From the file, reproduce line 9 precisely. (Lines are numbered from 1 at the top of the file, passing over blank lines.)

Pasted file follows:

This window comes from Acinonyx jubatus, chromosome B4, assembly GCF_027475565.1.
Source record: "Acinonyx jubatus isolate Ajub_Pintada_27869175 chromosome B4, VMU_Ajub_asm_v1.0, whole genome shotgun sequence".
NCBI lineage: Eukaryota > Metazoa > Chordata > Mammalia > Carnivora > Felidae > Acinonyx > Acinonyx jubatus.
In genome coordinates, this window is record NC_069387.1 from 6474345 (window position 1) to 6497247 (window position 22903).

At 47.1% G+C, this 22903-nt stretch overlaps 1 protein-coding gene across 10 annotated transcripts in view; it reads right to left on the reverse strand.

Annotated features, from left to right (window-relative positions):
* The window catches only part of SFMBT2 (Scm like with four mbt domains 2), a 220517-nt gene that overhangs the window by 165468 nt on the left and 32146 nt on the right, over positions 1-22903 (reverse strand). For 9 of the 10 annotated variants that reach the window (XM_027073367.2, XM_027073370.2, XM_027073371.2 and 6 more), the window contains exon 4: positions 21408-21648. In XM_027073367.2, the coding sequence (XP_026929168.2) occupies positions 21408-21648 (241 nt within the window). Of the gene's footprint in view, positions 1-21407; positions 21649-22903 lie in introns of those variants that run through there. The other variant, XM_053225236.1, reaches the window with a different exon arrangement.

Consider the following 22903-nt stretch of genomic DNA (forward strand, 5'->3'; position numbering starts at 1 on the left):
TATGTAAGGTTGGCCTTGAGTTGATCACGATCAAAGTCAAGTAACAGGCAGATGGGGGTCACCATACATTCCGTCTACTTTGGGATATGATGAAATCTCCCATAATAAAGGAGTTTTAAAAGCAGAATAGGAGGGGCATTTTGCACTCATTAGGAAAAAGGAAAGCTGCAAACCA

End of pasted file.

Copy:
TATGTAAGGTTGGCCTTGAGTTGATCACGATCAAAGTCAAGTAACAGGCAGATGGGGGTCACCATACATTCCGTCTACTTTGGGATATGATGAAATCTCCCATAATAAAGGAGTTTTAAAAGCAGAATAGGAGGGGCATTTTGCACTCATTAGGAAAAAGGAAAGCTGCAAACCA